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Pope Removes Ban on British Holocaust Denier Bishop

Vatican lifted excommunication ban against Bishop Richard Williamson, who said Jews "made up" the Holocaust, U.S. and Israel were behind 9/11.
By David Shammah
First Publish: 1/24/2009, 11:58 PM

In a move that many Jewish community officials said would cause relations between Jews and Catholics to further deteriorate, the Vatican on Saturday lifted an excommunication ban against Bishop Richard Williamson, one of four bishops who were banned in 1988 for taking on the office of bishop against the wishes of then-Pope John Paul II.

Williamson is a Holocaust denier, and has repeatedly said that the gas chambers did not exist and that no more than 300,000 Jews were killed during World War II, mostly of starvation. In addition, Williamson has declared that the Jews are plotting to take over the world, and that the U.S. and Israel were behind 9/11.

In an interview with Swedish television conducted last November but broadcast last week, Williamson said that he believed that there were “no gas chambers."

“Between 200,000-300,000 perished in Nazi concentration camps, but not one of them by gassing in a gas chamber,” he said, adding, “I believe that the historical evidence is hugely against 6 million having been deliberately gassed in gas chambers as a deliberate policy of Adolf Hitler.”

Back to Middle Ages
Williamson has had a long history of Holocaust denial. In a 1989 sermon in Sherbrooke, Canada, Williamson said that "there was not one Jew killed in the gas chambers. It was all lies, lies, lies. The Jews created the Holocaust so we would prostrate ourselves on our knees before them and approve of their new State of Israel... Jews made up the Holocaust, Protestants get their orders from the devil, and the Vatican has sold its soul to liberalism." In dozens of sermons and letters, Richardson reiterated the same theme, adding that Hitler “liberated” Germany from the Jews.

Richardson advocates a return to the Middle Ages, with the Inquisition the preferred model of the Catholic relationship to Jews. “As Catholic faith goes up, so Jewish power goes down, while as Catholic faith goes down, so Jewish power goes up. In the Catholic Middle Ages, the Jews were relatively impotent to harm Christendom. But as Catholics have grown over the centuries weaker and weaker in the faith, especially since Vatican II, so the Jews have come closer and closer to fulfilling their substitute-Messianic drive towards world dominion... When Spanish Catholics were truly Catholic, God granted them by 1492 to reconquer Spain from the Arabs, and then granted them to create a Catholic empire in the Americas.”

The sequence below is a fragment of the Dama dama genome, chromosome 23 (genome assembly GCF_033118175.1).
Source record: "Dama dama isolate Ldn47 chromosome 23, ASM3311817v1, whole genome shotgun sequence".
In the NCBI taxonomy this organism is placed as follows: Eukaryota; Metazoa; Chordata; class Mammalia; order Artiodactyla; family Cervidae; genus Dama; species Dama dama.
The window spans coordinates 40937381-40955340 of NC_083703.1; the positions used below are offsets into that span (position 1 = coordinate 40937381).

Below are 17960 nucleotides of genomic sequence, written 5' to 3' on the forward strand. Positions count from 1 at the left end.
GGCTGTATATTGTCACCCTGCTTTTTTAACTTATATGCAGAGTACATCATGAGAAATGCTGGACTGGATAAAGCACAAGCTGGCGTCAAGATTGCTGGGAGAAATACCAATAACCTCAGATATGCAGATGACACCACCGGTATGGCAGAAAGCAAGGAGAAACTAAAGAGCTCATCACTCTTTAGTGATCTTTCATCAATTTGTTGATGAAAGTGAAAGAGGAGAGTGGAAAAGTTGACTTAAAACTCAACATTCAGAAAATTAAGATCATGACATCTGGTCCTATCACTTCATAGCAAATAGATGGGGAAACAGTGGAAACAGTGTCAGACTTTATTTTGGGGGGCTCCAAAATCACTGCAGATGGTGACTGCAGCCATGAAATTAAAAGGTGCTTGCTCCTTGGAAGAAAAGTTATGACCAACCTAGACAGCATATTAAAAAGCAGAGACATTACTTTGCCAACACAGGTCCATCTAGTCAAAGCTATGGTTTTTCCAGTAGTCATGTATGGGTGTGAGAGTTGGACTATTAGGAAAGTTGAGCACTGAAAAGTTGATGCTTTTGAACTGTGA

Jewish community officials have expressed serious concerns over the Pope's move. Rabbi Shmuel Ricardo Di Segni, the Chief Rabbi of Rome, told reporters that the rehabilitation of Williamson opens “a deep wound” in Catholic-Jewish relations.

The Anti-Defamation League, an anti-Semitism watchdog group, said that the reinstatement “could become a source of great tension between Catholics and Jews.” The umbrella group of Jewish communities in France called Williamson “a contemptible liar whose sole objective is to reawaken centuries-old hatred against the Jews.”

In a report, Reuters quoted Mordechai Lewy, Israel's ambassador to the Vatican, as saying that Israel “has no intention of interfering in the internal workings of the Catholic Church. However, the eagerness to bring a Holocaust denier back into the Church will cast a shadow on relations between Jews and the Catholic Church.”

A Vatican spokesman said that the lifting of the ban had nothing to do with Williamson's views. “It has nothing to do with the personal opinions of a person, which are open to criticism, but are not pertinent to this decree.”